Follow local FM radio for updates on emerging situations: The Wolf 106.9FM and The Wave 102.3 FM.
Pack and carry a Grab-and-Go bag in your vehicle or have it at your door. Assume that when you leave your house during this extreme drought, you might not be able to get back. Have your ID, your family contact information, medications/prescriptions, extra eyeglasses, water, a change of clothers, items for personal hygiene, have cash on hand (ATMs will be down in a power outage), a crank/solar powered radio, photos of family members and pets, important documents, insurance papers.
Keep your gas tank no less than half full so that you don’t run out.
If evacuation becomes necessary, police or fire vehicles will drive through a neighbourhood with sirens and loudspeaker alerts.
You are responsible for the people living on either side of you. Yes, you. Are they safe? Can they get out?
Take responsiblity. Take action. This is what will determine the outcome of this time of extreme risk for our community. If something needs to be done, take control. Some individuals left the meeting determined to get a sign put up at the Nanaimo side of our ferry terminal alerting visitors and new residents to the reality of our extreme fire risk. If something needs to be done to ensure our safety and the best outcome for our island, do it. That is how this meeting happend. Do not point fingers at others in the community. Take the action yourself; collaborate with your friends and neighbours.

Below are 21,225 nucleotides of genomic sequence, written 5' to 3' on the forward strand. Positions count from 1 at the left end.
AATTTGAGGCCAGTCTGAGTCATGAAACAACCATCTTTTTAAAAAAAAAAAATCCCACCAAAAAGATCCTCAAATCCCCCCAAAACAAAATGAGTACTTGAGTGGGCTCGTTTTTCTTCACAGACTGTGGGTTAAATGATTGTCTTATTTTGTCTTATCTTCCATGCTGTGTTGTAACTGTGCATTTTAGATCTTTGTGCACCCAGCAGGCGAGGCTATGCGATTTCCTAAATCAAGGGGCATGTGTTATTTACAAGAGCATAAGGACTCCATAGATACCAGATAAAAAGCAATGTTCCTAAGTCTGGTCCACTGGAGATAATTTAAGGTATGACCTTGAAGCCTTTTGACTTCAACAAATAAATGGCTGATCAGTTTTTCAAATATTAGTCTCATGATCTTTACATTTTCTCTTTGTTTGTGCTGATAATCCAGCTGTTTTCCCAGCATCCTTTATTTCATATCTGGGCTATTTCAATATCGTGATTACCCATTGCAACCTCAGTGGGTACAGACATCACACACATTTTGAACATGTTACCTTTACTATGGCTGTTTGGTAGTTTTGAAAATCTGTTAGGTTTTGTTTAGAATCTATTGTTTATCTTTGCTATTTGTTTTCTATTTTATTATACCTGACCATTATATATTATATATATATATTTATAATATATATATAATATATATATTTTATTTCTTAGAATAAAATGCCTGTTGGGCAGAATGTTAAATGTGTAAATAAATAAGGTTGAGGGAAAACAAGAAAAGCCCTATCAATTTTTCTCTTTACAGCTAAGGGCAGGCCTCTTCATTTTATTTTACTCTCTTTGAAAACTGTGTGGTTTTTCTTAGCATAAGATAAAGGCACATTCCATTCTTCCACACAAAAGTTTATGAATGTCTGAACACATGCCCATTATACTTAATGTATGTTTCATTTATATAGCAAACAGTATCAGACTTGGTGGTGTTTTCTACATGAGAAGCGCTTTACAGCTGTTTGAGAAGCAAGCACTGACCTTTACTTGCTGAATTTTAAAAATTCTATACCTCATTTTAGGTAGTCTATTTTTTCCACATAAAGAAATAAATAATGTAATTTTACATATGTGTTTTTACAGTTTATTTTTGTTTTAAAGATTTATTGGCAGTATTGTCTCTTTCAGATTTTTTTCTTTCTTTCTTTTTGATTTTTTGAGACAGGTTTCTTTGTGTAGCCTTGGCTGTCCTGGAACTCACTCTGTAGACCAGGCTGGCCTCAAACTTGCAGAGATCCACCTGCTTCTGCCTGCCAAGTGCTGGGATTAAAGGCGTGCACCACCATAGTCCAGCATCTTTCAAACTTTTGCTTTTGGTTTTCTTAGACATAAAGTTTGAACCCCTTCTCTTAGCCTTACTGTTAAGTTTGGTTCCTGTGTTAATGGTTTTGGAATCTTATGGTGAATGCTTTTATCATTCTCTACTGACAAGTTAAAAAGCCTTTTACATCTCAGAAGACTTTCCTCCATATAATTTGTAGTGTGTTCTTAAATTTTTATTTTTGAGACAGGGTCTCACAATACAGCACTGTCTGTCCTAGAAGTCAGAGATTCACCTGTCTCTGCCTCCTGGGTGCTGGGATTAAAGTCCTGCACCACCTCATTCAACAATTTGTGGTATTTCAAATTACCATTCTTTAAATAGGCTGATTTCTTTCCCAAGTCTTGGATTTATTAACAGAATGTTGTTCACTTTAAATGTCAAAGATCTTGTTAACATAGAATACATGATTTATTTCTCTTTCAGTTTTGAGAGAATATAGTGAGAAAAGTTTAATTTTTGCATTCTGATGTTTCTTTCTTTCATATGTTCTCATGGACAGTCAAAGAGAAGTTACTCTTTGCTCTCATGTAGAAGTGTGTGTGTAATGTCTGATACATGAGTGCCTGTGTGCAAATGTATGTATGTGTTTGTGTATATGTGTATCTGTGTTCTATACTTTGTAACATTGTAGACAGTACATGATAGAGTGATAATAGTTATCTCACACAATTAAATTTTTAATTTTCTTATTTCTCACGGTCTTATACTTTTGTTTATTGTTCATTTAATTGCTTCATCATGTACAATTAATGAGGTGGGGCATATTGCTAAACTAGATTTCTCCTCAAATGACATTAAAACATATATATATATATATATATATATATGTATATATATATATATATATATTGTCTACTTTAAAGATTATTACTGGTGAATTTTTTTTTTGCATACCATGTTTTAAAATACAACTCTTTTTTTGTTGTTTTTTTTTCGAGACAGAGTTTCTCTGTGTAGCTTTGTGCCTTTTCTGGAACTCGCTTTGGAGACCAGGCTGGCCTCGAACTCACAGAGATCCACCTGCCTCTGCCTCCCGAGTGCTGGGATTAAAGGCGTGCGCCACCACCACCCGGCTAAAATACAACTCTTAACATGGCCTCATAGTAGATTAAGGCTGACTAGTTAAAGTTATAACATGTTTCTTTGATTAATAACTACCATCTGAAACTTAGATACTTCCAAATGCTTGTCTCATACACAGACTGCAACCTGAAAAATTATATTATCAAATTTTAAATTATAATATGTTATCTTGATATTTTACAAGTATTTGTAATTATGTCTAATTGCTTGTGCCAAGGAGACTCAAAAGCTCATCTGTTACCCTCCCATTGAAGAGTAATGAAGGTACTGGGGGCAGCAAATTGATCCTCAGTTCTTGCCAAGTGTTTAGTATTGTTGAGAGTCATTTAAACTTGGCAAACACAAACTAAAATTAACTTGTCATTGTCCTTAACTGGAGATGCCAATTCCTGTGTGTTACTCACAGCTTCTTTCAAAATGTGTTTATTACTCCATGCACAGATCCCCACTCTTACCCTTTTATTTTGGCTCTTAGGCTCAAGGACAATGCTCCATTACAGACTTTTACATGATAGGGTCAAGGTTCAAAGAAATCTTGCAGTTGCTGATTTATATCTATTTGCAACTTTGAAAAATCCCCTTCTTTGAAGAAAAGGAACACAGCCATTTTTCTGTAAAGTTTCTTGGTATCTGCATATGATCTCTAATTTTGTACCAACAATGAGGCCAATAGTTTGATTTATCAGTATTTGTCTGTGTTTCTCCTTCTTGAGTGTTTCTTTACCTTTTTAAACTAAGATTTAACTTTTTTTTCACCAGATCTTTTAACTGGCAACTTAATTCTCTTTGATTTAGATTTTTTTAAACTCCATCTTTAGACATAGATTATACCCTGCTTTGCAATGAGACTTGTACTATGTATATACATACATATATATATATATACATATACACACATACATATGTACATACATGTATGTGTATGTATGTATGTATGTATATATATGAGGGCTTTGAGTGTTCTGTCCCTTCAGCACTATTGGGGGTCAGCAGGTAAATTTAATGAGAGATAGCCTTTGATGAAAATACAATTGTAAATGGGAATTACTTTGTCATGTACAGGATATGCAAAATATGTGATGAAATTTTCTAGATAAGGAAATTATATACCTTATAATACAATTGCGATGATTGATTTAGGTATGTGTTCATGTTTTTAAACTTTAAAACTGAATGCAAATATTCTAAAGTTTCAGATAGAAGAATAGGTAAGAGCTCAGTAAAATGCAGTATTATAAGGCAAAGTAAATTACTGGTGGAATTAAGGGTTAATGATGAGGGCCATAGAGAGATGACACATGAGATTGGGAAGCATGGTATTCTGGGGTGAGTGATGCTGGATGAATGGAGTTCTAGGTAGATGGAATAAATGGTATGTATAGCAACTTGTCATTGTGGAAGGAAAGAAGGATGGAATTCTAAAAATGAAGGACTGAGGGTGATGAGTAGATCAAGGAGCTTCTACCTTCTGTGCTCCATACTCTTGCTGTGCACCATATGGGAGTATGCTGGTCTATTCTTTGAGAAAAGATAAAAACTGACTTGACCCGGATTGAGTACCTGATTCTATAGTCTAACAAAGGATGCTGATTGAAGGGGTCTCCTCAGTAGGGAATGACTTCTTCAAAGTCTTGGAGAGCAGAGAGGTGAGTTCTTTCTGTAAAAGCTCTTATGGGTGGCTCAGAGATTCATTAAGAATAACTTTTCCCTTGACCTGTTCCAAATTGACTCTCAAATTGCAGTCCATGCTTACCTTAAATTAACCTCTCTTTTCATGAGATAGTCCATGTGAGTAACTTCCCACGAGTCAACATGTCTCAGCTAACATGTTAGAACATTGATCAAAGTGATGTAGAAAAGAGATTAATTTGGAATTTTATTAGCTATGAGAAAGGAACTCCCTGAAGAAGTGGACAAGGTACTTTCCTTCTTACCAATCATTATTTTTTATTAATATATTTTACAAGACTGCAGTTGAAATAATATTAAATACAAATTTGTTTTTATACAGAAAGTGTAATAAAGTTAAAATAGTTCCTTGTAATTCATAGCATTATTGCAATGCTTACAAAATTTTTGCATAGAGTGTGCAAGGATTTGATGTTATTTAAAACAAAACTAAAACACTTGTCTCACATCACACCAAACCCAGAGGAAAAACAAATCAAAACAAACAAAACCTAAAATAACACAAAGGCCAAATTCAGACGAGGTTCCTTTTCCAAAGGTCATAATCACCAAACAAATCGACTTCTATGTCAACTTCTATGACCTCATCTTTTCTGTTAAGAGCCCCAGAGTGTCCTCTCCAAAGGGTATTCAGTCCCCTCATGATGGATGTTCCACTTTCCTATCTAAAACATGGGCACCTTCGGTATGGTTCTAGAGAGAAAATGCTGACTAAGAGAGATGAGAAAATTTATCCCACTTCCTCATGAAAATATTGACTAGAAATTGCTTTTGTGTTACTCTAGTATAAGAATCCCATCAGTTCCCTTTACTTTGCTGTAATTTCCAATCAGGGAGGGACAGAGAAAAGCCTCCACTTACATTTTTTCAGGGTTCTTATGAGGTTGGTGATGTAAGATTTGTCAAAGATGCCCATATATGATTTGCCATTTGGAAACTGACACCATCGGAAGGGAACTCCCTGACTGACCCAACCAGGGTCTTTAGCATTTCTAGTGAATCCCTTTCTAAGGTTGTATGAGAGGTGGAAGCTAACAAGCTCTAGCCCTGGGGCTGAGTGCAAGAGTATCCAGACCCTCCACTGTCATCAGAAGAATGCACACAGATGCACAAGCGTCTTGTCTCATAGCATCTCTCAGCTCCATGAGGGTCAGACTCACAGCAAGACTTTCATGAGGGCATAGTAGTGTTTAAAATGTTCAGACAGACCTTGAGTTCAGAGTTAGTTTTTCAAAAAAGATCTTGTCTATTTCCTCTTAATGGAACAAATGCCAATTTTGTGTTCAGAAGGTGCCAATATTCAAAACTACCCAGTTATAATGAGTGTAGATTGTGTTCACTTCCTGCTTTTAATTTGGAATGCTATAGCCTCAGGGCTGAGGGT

Shift that consciousness!
Due to widespread concern related to our extreme fire hazard and surrounding wildfires, a meeting has been called for 7 pm tonight (July 5th, 2015) at the Gabriola Community Hall.
If you have any questions or concerns, please attend.
A seven year old boy from Nanaimo has died after he was overcome by fumes in a fire at his home this past week. A passing RCMP officer spotted the flames and alerted the family. He attempted to reach the boy on the second floor, but was unable to, due to the smoke and heat. Had it not been for the officer noticing the fire when he did, this tragedy would have been even worse.
I understand there was not a working smoke detector at this location. Had there been one the chances are very good that all of the family would have been alerted in ample time to escape.
PLEASE! Check to make sure your smoke detectors are operational, and less than 10 years old. If you can’t afford to buy one, call the Gabriola Fire Department (250-247-9677) and we will give you one.
With today’s cheap smoke detector technology their is no reason for people to die – usually in their sleep from carbon monoxide suffocation – in a fire.
Canada still has an unacceptably high rate of such deaths.
We recently responded to a page for a structure fire. On arrival we found the house full of acrid plastic smelling smoke. The home owner directed us to the clothes dryer which had smoke rising from behind it. We immediately shut off the electrical breaker, determined that their were no flames present, and pulled the dryer out from the wall. We used our Thermal imaging camera (TIC) to determine that no heat or flames was present in the wall itself.
The problem was caused by a fault in the plug. Possibly the copper conductors inside had been damaged at some point while removing it, possibly by pulling the plug out by the wire.
If any of those copper conducting wires attaching the plug to the cord are broken, the electricity flows through the fewer remaining wires, and the resistance caused by this reduced conductor size generates heat, which can build up and further damage the plug.
Eventually the heat becomes great enough that the plastic starts to melt and / or burn.
If you have a plug or electrical cord that you suspect may be too hot, have it inspected by a qualified person.